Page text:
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What police misconduct might mean for the state’s evidence

On Behalf of | Jan 23, 2024 | Criminal Defense

An arrest does not automatically lead to criminal consequences. The state needs to prove that someone actually broke the law. That process typically involves formal arraignment or indictment, followed by a trial if the defendant pleads guilty.

Prosecutors bringing criminal charges against individuals in Virginia have to meet a certain standard. They need evidence that proves to a judge and jury beyond a reasonable doubt that someone broke the law. They may need financial records, physical evidence, witness statements or other compelling evidence to connect someone to a criminal incident.

It is the job of police officers to gather the evidence that eventually makes up the basis of the state’s case against someone. Sometimes, overzealous police officers may break the law or infringe on someone’s rights. If a defendant believes that police officers broke the law or violated their rights, what might that mean for the state’s case against them?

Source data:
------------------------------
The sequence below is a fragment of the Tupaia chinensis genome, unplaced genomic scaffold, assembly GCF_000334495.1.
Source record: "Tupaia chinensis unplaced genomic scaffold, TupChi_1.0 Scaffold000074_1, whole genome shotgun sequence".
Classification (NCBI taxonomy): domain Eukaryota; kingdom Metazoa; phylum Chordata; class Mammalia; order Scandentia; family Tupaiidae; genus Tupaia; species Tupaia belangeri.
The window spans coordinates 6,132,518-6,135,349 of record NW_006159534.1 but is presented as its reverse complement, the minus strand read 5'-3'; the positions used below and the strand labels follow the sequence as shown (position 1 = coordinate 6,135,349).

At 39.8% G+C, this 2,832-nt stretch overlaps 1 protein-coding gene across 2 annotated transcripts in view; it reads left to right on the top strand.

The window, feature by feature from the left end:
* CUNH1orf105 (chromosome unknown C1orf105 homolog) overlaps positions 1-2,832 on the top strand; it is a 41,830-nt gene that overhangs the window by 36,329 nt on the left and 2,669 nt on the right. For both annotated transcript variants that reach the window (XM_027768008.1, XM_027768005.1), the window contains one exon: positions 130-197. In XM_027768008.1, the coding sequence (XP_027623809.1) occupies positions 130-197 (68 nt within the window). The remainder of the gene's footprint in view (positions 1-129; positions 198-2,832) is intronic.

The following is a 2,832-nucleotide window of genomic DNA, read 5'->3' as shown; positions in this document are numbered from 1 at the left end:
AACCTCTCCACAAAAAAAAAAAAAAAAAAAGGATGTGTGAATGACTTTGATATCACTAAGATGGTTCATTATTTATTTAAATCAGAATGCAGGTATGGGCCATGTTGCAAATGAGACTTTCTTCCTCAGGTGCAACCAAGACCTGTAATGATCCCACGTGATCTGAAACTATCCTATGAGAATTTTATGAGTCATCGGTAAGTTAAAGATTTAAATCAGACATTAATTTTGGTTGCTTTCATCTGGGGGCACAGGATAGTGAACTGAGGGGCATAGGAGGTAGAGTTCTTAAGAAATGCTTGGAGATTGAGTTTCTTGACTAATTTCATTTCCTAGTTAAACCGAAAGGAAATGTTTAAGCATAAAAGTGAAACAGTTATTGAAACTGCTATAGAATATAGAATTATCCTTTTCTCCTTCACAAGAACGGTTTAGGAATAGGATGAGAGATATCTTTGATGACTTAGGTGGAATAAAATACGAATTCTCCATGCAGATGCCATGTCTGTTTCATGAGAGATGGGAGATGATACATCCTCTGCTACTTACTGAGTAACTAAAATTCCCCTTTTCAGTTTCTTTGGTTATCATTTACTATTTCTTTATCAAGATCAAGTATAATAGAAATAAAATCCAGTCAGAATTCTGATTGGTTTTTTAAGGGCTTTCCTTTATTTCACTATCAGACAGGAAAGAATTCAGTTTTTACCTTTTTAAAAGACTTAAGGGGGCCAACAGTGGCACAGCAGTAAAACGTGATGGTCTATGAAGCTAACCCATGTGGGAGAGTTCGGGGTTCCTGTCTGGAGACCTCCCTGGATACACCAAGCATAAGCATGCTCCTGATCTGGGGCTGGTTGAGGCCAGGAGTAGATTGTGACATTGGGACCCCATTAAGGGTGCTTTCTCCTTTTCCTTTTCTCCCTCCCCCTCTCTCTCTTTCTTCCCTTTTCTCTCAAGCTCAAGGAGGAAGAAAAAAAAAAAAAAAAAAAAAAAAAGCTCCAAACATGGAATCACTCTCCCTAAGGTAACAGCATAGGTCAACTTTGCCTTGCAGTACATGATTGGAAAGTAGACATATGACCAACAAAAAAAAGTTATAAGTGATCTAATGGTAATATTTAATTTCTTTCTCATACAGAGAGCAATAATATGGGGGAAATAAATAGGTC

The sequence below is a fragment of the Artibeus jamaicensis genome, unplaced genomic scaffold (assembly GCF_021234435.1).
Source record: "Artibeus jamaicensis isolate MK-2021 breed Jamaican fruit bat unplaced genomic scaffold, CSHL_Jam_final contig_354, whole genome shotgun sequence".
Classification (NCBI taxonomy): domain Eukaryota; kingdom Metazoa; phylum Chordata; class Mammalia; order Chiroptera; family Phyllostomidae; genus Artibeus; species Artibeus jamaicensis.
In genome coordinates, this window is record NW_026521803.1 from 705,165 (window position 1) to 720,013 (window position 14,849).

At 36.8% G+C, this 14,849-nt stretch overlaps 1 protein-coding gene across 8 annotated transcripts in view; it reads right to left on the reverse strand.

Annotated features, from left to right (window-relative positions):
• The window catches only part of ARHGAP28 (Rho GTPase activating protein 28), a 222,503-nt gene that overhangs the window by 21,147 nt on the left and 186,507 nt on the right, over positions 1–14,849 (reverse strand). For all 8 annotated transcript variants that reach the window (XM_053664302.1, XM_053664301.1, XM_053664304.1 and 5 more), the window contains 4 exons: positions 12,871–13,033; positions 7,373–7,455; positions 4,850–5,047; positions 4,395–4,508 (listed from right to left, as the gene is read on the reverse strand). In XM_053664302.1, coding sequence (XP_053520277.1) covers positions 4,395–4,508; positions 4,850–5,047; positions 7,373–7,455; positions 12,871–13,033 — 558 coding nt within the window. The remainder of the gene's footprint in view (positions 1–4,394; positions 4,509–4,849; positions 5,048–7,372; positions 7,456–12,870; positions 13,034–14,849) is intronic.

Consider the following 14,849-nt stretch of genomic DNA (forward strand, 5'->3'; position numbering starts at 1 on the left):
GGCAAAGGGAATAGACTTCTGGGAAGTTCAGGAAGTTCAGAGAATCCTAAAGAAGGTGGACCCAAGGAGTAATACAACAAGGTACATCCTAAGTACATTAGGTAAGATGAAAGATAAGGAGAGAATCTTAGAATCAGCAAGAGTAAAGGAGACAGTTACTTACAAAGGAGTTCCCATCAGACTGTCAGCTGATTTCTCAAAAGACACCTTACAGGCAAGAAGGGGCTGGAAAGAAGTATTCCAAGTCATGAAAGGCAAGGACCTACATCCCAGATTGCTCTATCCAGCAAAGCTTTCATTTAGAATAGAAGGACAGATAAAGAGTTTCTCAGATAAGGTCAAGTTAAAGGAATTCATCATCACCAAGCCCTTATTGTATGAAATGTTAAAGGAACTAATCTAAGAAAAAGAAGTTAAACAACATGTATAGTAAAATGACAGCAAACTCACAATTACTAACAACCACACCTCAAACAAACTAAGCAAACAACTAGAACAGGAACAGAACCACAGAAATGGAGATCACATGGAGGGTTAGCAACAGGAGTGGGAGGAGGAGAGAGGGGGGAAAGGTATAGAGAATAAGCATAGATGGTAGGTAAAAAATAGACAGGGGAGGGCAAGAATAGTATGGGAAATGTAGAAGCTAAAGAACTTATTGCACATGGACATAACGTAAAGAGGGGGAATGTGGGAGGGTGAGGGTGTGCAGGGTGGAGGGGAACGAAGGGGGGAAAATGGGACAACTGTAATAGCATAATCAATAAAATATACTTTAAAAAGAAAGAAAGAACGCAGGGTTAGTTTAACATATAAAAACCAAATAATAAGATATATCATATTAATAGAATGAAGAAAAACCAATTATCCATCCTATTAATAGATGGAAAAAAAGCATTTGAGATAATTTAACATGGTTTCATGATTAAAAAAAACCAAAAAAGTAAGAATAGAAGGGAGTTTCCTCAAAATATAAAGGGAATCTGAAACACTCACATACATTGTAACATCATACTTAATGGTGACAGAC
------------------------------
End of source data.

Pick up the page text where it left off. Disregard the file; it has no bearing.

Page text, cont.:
Violations can render evidence useless

There are many rules and laws restricting the conduct of police officers. They must comply with state and federal laws and follow established best practices for law enforcement. For example, there are restrictions on when and how police officers conduct searches and the scenarios in which they can question people.

If police officers break the law or violate someone’s civil rights during an investigation, that misconduct could have a negative impact on the prosecutor’s case. The exclusionary rule allows defense attorneys to challenge the use of evidence that police officers obtained through illegal activity or the violations of someone’s civil rights.

Questioning someone without informing them of their Miranda rights or searching without a warrant or probable cause might lead to the exclusion of certain evidence from criminal proceedings. Sometimes, the exclusion of specific evidence can make it much easier to defend against pending charges. In other cases, an attorney successfully excluding certain evidence might lead to the prosecutor dismissing the charges against a defendant.

Defendants typically benefit from going over the state’s evidence with an attorney before deciding how to respond to their pending charges. Learning more about the rules that govern evidence can make a big difference for someone hoping to successfully defend against pending criminal charges in Virginia.


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